Superconducting quantum interference devices (SQUIDs) that incorporate two superconductor/insulator/superconductor (SIS) Josephson junctions in a closed loop form the core of some of the most sensitive detectors of magnetic and electric fields currently available.[1, 2] SQUIDs in these applications are typically operated with a finite voltage which generates microwave radiation through the ac Josephson effect. This radiation may impact the system being measured. We describe here a SQUID in which the Josephson junctions are formed from strips of normal metal (N) in good electrical contact with the superconductor (S). Such SNS SQUIDs can be operated under a finite voltage bias with performance comparable or potentially better than conventional SIS SQUIDs. However, they also permit a novel mode of operation that is based on the unusual interplay of quasiparticle currents and supercurrents in the normal metal of the Josephson junction. The new method allows measurements of the flux dependence of the critical current of the SNS SQUID without applying a finite voltage bias across the SNS junction, enabling sensitive flux detection without generating microwave radiation.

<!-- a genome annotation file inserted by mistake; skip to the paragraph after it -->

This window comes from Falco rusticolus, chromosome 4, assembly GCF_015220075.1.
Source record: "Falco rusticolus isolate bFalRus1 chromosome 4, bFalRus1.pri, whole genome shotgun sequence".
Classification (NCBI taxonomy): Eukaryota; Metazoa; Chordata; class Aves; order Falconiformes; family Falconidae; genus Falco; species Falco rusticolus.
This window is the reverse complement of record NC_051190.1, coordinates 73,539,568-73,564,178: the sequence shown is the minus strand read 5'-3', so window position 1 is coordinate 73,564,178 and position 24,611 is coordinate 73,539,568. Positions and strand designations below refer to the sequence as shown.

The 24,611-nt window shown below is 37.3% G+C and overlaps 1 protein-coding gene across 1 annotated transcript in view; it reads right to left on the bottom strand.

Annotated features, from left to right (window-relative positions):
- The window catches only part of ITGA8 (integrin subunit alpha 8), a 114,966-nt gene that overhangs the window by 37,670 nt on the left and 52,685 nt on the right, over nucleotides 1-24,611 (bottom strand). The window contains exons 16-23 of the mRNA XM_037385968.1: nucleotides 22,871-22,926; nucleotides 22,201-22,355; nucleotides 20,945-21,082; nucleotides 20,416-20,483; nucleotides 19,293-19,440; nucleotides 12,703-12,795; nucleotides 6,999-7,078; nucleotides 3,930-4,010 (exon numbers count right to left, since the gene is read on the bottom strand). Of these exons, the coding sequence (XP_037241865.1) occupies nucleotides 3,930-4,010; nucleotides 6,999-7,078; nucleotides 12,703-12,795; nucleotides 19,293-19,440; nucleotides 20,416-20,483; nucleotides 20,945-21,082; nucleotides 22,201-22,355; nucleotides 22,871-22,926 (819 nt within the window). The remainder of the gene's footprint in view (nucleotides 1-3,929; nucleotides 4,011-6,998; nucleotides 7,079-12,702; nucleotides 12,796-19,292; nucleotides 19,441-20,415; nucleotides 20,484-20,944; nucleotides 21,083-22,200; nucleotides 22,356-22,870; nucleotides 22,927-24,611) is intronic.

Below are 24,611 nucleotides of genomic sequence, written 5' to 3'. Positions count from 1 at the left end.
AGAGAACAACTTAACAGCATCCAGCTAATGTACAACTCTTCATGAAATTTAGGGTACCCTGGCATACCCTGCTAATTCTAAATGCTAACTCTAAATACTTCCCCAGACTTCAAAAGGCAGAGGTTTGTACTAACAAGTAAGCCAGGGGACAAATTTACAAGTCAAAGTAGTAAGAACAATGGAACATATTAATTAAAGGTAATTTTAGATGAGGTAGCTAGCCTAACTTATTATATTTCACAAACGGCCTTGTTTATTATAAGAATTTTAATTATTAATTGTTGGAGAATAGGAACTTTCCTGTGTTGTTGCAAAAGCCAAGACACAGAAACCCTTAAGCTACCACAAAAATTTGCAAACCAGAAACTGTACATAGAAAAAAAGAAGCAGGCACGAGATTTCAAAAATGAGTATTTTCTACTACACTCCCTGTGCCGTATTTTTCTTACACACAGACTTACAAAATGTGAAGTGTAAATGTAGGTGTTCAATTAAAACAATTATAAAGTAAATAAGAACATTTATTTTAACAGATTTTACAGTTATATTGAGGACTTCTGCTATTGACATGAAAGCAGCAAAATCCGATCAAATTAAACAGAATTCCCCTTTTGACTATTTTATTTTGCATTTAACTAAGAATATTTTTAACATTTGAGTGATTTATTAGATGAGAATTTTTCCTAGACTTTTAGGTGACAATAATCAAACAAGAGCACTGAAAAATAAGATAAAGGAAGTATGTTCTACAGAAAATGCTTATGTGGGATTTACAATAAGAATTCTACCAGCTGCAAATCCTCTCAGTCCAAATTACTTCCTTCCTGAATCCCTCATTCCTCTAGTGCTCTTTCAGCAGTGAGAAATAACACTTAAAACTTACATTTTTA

|Original language||English (US)|
|State||Published - Nov 12 2020|
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